NEW YORK (AFP) – Loved ones cremated pop icon Prince on Saturday with his final resting place to remain a secret, two days after his sudden death stunned the music world.
The 57-year-old “Purple Rain” creator, one of the most acclaimed and unique artists of his generation, will eventually be honored with a concert whose details will be announced at a later date, his spokeswoman said.
The spokeswoman, Anna Meacham, said that Prince was cremated on Saturday at an undisclosed location and that his ashes’ "final storage will remain private.” “A few hours ago, Prince was celebrated by a small group of his most beloved: family, friends and his musicians, in a private, beautiful ceremony to say a loving goodbye,” she said in a statement, with a faint echo of the opening lines to “Let’s Go Crazy.” “An announcement will be made at a future date for a musical celebration.” The pop legend, renowned for his stamina and prolific musical output, died suddenly Thursday at his Paisley Park estate near his birthplace of Minneapolis.
In line with statements from authorities, Meacham said that at least four weeks would be needed for the results of an autopsy on Prince’s cause of death.
Prince had been hospitalized a week earlier complaining of flu-like symptoms after his plane made an emergency landing on his way back from what would be his final full-fledged concerts in Atlanta.
Authorities plan in the coming days to search Paisley Park – Prince’s sprawling headquarters that was home to a state-of-the-art studio and vaults of vast unreleased work – although the move was routine and there were no indications of foul play.
“We have no reason to believe at this point that this was a suicide,” Carver County Sheriff Jim Olson told a packed news conference on Friday, adding that there were also “no obvious signs of trauma” of violence on Prince’s body.
The celebrity news site TMZ has reported that Prince’s earlier hospitalization may have been triggered by an overdose of an opioid-based painkiller. Prince was legendary for his marathon performances, which would often last until dawn, but had hip surgery several years ago and suffered epilepsy as a child.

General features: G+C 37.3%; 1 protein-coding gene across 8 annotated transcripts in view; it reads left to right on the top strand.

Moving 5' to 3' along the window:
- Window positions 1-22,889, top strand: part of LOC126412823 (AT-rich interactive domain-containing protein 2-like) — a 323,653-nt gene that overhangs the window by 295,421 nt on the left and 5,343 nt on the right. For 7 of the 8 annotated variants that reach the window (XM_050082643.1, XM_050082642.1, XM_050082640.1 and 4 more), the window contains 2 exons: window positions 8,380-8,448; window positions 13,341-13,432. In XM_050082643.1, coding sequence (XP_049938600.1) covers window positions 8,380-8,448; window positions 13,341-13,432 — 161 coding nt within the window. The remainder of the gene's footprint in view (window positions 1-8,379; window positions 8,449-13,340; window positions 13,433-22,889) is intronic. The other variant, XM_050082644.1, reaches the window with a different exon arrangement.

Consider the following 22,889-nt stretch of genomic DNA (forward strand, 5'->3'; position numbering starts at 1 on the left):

Prince, despite his personal eccentricities, was widely hailed as one of the greatest musicians of his generation, creating a unique brand of danceable funk and mastering the guitar so extensively that he could play it behind his back or blindfolded.
Tributes have come from throughout the music world and beyond.
Democratic presidential candidate Hillary Clinton on Friday came out to “Let’s Go Crazy” on a campaign stop in Pennsylvania, calling Prince “extraordinary” and an “American original.” US President Barack Obama, who invited Prince to play at the White House last year, has hailed the artist as “one of the most gifted and prolific musicians of our time.” Obama, who was on an overseas trip, said he warmed up at the residence of the US ambassador in London to “Purple Rain” and “Delirious” played on a turntable.
Prince also became the sudden star of the second weekend of Coachella, the premier music festival which takes place in the California desert.
LCD Soundsystem, the influential New York electronic band that reunited for Coachella, performed a cover of Prince’s early funk hit “Controversy” during the group’s headlining set late Friday. The English pop singer Ellie Goulding sang “When Doves Cry” at Coachella while Mavis Staples, the 76-year-old R&B icon once signed to Prince’s label, broke down with emotion before offering a rendition of “Purple Rain.”
More Prince stories here.